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Jake Cave focused on development as the adjustment to Eastern League begins

Jake Cave hopes to adjust quickly to pitchers in the Eastern League.
Jake Cave hopes to adjust quickly to pitchers in the Eastern League.
Trenton Thunder/Facebook.com

TRENTON, NJ – As the Trenton Thunder move past the Eastern League All-Star break, an influx of new faces with new stories can be found in the club’s locker room. Perhaps none of these are more intriguing than outfielder Jake Cave, who was promoted from Tampa as he looks to put the finishing touches on a breakout season that has him squarely on the map as a legitimate prospect.

Cave, who produced a .304/.354/.305 batting line and three home runs in 90 games with the Tampa Yankees, has struggled a bit at the plate in his first week as a member of the Thunder. However, he seemed far from concerned as he talked about making the adjustments to Double-A pitching.

“I was expecting to see a lot of tough pitching and a lot of tough competition, and I’ve faced that,” Cave told reporters in his first Thunder media session. “It’s tough when I haven’t faced these pitchers all year… I like it because I haven’t seen a bad pitcher yet. It’s a different type of pitching than you see in the Florida State League, but I’m sure I’ll get used to it.”

Cave indicated that in his first week in the Eastern League, he has seen much better pitchers, as opposed to the power-armed throwers that frequently inhabit Florida State League mounds. Although in High-A Cave was able to sit on fastballs in certain counts, more developed pitchers means that more hitters are forced to swing at a pitcher’s pitch in typical hitter’s counts.

“It gets [to be a] 2-0, 3-1 count, you can basically gear up for a fastball a lot of times down there,” Cave said of the pitching style in High-A. “Here, they want to win, they’re ready to play and they’re getting ready to go to the bigs. They’re going to go 2-0, and you might see a changeup, you might see a sinker. So it’s something different.”

Cave’s status as a prospect nearly took a hit immediately after being drafted in the fifth round of the 2011 Amateur Draft. In his first professional game, Cave lasted just two plate appearances before suffering a fractured kneecap while sliding into home plate. The injury would cost him the remainder of that season and all of the next, though it did little to damper his spirits and his drive to succeed.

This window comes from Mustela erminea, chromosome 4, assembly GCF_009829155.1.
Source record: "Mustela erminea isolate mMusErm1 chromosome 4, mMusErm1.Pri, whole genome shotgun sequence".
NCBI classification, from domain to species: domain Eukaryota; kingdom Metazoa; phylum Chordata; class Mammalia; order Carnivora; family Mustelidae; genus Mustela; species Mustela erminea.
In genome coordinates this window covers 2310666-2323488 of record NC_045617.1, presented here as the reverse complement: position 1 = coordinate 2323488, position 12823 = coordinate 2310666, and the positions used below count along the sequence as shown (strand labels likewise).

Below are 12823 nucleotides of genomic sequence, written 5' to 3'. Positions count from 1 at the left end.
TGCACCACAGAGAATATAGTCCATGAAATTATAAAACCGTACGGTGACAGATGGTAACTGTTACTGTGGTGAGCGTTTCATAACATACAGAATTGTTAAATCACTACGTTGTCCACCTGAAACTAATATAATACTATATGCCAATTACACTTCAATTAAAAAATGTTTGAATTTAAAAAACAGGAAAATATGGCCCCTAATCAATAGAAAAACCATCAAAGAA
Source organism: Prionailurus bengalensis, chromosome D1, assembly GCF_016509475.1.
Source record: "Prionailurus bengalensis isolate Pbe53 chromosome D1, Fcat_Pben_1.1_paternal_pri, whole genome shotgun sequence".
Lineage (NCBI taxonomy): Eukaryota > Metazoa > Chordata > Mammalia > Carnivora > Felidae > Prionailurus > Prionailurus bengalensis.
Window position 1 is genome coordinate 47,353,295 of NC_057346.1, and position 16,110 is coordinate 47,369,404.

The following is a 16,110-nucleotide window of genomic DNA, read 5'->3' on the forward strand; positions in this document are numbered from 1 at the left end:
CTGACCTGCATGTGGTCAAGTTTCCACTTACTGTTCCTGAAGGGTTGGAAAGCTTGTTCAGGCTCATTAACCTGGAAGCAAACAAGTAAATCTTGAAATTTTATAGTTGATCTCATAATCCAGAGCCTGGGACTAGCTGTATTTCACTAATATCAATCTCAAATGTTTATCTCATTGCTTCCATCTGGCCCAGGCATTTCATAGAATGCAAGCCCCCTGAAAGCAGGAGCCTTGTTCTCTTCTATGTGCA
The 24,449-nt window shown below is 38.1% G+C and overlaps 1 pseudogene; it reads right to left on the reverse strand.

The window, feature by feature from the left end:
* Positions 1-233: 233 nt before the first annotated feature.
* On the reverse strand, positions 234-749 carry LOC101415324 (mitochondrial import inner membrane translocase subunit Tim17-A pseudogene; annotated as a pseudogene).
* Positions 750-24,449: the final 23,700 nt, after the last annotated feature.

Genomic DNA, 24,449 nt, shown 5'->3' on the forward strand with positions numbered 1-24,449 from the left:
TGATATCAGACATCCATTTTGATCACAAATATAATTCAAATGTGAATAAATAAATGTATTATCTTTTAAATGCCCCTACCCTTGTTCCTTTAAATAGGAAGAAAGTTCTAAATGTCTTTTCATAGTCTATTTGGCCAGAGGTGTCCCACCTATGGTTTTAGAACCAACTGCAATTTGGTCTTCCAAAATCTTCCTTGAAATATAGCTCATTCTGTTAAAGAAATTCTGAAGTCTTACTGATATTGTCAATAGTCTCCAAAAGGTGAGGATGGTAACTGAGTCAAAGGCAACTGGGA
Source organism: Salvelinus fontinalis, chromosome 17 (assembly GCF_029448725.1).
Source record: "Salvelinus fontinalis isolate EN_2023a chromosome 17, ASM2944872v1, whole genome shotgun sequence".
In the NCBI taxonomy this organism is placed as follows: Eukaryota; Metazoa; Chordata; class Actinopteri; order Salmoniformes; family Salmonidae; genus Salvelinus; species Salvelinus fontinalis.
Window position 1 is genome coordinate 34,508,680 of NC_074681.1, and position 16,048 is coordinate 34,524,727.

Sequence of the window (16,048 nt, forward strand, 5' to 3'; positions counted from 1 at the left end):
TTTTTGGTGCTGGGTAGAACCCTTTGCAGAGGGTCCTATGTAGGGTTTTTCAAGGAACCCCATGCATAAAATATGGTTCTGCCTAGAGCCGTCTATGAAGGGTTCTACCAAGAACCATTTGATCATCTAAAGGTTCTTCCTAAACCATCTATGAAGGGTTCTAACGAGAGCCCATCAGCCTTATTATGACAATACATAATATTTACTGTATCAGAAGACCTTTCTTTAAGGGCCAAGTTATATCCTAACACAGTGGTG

“The way I see it, I think it helped me,” Cave said of his knee injury. “I got to do a lot of one-on-one work with some of the coordinators because I was at the Tampa complex. A lot of big name guys were down there, and I got to just get in the cage and work with them and I feel like it helped me a lot.”

One of those “big name guys” was none other than New York Yankees captain Derek Jeter, who was rehabbing from an ankle injury before Cave left Extended Spring Training in 2013. Despite growing up as a Boston Red Sox fan, Cave named Jeter and former Orioles shortstop Cal Ripken, Jr. as his two heroes growing up.

While Cave will never be afforded the opportunity to share the field in a game situation with his boyhood idol, he did get an experience he will never forget during final days of rehabbing from the fractured kneecap in Tampa when he was asked to join Jeter in the batting cages.

“Tommy Slater would call me over and say ‘Hey Jake, let’s go hit,’” the 21-year-old recalled of the experience. “It would be me and Jeets in the cage for about an hour and that was awesome. It was really, really cool.”

The batting cages at the Yankees complex in Tampa was also the place where Cave credited with his development from a mental standpoint. Always known to be a high-intensity player on the field, having a year to focus on improving his swing and approach in the batter’s box earned him the right to skip right ahead to Class-A Charleston as he returned from his injury.

“I used to be kind of out of control,” Cave said with a laugh. “I liked to play really hard. Sometimes at the plate I’d be a little out of control and try to do too much. I feel like when I was hurt, I got to get in the cage and, for months, just sit there and work on what I need to do and calm myself down.”

Keeping calm has helped Cave to achieve his season-long set of goals by the middle of July, leaving him to head back to the drawing board for what he wishes to accomplish over the final month of the Eastern League season.

“One of the goals I wanted to shoot for was to be a first-half All-Star, [and] I did that,” Cave told reporters. “I wanted to, at some point, try to make it here, and I’ve done that, but now I’ve got to make it a different goal.”

“I came here with over a month left in the season, now I’ve got to come out here and actually produce,” Cave added. “So it’s just another goal to come out here and play hard, stay in the starting lineup, stay at the top of the lineup, and show that I can play outfield and show that I can compete against Double-A pitchers.”